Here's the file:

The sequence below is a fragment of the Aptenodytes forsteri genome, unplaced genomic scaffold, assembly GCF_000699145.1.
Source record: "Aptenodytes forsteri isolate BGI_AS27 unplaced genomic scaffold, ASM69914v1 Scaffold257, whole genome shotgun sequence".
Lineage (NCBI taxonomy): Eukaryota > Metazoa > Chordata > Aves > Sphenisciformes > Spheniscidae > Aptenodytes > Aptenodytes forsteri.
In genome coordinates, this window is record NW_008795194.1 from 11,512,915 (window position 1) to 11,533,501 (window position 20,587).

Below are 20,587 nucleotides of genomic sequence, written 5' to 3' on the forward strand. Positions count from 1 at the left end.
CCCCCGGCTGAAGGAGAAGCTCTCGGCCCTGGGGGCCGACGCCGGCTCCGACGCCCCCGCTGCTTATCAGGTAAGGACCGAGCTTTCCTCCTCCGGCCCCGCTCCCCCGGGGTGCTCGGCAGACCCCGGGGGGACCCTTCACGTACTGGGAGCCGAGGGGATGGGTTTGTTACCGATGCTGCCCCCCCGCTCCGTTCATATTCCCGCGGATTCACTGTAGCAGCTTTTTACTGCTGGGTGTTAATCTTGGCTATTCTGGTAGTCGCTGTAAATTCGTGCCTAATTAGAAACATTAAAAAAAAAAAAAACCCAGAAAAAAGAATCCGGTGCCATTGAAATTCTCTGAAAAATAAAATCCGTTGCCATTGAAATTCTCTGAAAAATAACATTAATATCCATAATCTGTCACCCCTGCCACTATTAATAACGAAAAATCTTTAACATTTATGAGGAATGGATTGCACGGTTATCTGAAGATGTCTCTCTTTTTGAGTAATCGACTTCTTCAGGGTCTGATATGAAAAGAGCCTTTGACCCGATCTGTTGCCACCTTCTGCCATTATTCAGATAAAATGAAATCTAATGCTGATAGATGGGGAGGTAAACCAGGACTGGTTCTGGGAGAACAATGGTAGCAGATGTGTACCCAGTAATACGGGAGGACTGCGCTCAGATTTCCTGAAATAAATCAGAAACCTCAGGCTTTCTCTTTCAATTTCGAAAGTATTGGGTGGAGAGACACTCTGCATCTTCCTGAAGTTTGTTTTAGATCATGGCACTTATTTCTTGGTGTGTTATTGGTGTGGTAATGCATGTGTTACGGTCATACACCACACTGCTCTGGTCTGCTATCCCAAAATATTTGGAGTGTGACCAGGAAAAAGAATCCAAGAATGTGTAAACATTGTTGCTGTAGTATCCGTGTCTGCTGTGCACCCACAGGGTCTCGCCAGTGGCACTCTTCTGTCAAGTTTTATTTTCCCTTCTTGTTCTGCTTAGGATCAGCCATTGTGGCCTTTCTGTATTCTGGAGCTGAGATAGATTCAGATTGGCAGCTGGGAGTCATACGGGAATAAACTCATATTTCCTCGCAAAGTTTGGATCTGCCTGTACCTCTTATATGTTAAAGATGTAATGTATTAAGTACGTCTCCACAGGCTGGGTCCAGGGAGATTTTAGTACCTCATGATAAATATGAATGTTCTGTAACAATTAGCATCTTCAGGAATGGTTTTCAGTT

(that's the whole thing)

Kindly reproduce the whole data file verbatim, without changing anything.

The sequence below is a fragment of the Aptenodytes forsteri genome, unplaced genomic scaffold, assembly GCF_000699145.1.
Source record: "Aptenodytes forsteri isolate BGI_AS27 unplaced genomic scaffold, ASM69914v1 Scaffold257, whole genome shotgun sequence".
Lineage (NCBI taxonomy): Eukaryota > Metazoa > Chordata > Aves > Sphenisciformes > Spheniscidae > Aptenodytes > Aptenodytes forsteri.
In genome coordinates, this window is record NW_008795194.1 from 11,512,915 (window position 1) to 11,533,501 (window position 20,587).

Below are 20,587 nucleotides of genomic sequence, written 5' to 3' on the forward strand. Positions count from 1 at the left end.
CCCCCGGCTGAAGGAGAAGCTCTCGGCCCTGGGGGCCGACGCCGGCTCCGACGCCCCCGCTGCTTATCAGGTAAGGACCGAGCTTTCCTCCTCCGGCCCCGCTCCCCCGGGGTGCTCGGCAGACCCCGGGGGGACCCTTCACGTACTGGGAGCCGAGGGGATGGGTTTGTTACCGATGCTGCCCCCCCGCTCCGTTCATATTCCCGCGGATTCACTGTAGCAGCTTTTTACTGCTGGGTGTTAATCTTGGCTATTCTGGTAGTCGCTGTAAATTCGTGCCTAATTAGAAACATTAAAAAAAAAAAAAACCCAGAAAAAAGAATCCGGTGCCATTGAAATTCTCTGAAAAATAAAATCCGTTGCCATTGAAATTCTCTGAAAAATAACATTAATATCCATAATCTGTCACCCCTGCCACTATTAATAACGAAAAATCTTTAACATTTATGAGGAATGGATTGCACGGTTATCTGAAGATGTCTCTCTTTTTGAGTAATCGACTTCTTCAGGGTCTGATATGAAAAGAGCCTTTGACCCGATCTGTTGCCACCTTCTGCCATTATTCAGATAAAATGAAATCTAATGCTGATAGATGGGGAGGTAAACCAGGACTGGTTCTGGGAGAACAATGGTAGCAGATGTGTACCCAGTAATACGGGAGGACTGCGCTCAGATTTCCTGAAATAAATCAGAAACCTCAGGCTTTCTCTTTCAATTTCGAAAGTATTGGGTGGAGAGACACTCTGCATCTTCCTGAAGTTTGTTTTAGATCATGGCACTTATTTCTTGGTGTGTTATTGGTGTGGTAATGCATGTGTTACGGTCATACACCACACTGCTCTGGTCTGCTATCCCAAAATATTTGGAGTGTGACCAGGAAAAAGAATCCAAGAATGTGTAAACATTGTTGCTGTAGTATCCGTGTCTGCTGTGCACCCACAGGGTCTCGCCAGTGGCACTCTTCTGTCAAGTTTTATTTTCCCTTCTTGTTCTGCTTAGGATCAGCCATTGTGGCCTTTCTGTATTCTGGAGCTGAGATAGATTCAGATTGGCAGCTGGGAGTCATACGGGAATAAACTCATATTTCCTCGCAAAGTTTGGATCTGCCTGTACCTCTTATATGTTAAAGATGTAATGTATTAAGTACGTCTCCACAGGCTGGGTCCAGGGAGATTTTAGTACCTCATGATAAATATGAATGTTCTGTAACAATTAGCATCTTCAGGAATGGTTTTCAGTT